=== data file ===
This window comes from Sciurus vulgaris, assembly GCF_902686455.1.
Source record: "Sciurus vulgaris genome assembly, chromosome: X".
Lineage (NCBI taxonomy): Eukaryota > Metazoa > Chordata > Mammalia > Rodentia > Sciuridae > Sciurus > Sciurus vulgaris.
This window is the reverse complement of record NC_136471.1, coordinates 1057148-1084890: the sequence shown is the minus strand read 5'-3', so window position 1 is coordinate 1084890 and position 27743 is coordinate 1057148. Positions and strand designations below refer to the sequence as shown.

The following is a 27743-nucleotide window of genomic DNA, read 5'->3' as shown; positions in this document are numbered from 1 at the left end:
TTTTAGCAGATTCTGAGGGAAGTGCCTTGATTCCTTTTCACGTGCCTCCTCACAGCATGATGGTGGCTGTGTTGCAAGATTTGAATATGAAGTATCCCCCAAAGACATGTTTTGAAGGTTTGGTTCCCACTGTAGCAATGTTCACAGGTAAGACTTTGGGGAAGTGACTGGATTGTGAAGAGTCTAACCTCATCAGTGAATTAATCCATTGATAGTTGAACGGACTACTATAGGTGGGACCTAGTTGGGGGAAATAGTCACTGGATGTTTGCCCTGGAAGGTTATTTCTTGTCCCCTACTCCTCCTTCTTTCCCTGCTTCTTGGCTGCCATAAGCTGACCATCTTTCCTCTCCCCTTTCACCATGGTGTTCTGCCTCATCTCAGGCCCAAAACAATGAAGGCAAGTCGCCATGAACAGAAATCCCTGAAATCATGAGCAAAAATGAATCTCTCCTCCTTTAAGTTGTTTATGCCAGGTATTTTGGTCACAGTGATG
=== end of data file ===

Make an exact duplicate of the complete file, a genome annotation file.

This window comes from Sciurus vulgaris, assembly GCF_902686455.1.
Source record: "Sciurus vulgaris genome assembly, chromosome: X".
Lineage (NCBI taxonomy): Eukaryota > Metazoa > Chordata > Mammalia > Rodentia > Sciuridae > Sciurus > Sciurus vulgaris.
This window is the reverse complement of record NC_136471.1, coordinates 1057148-1084890: the sequence shown is the minus strand read 5'-3', so window position 1 is coordinate 1084890 and position 27743 is coordinate 1057148. Positions and strand designations below refer to the sequence as shown.

The following is a 27743-nucleotide window of genomic DNA, read 5'->3' as shown; positions in this document are numbered from 1 at the left end:
TTTTAGCAGATTCTGAGGGAAGTGCCTTGATTCCTTTTCACGTGCCTCCTCACAGCATGATGGTGGCTGTGTTGCAAGATTTGAATATGAAGTATCCCCCAAAGACATGTTTTGAAGGTTTGGTTCCCACTGTAGCAATGTTCACAGGTAAGACTTTGGGGAAGTGACTGGATTGTGAAGAGTCTAACCTCATCAGTGAATTAATCCATTGATAGTTGAACGGACTACTATAGGTGGGACCTAGTTGGGGGAAATAGTCACTGGATGTTTGCCCTGGAAGGTTATTTCTTGTCCCCTACTCCTCCTTCTTTCCCTGCTTCTTGGCTGCCATAAGCTGACCATCTTTCCTCTCCCCTTTCACCATGGTGTTCTGCCTCATCTCAGGCCCAAAACAATGAAGGCAAGTCGCCATGAACAGAAATCCCTGAAATCATGAGCAAAAATGAATCTCTCCTCCTTTAAGTTGTTTATGCCAGGTATTTTGGTCACAGTGATG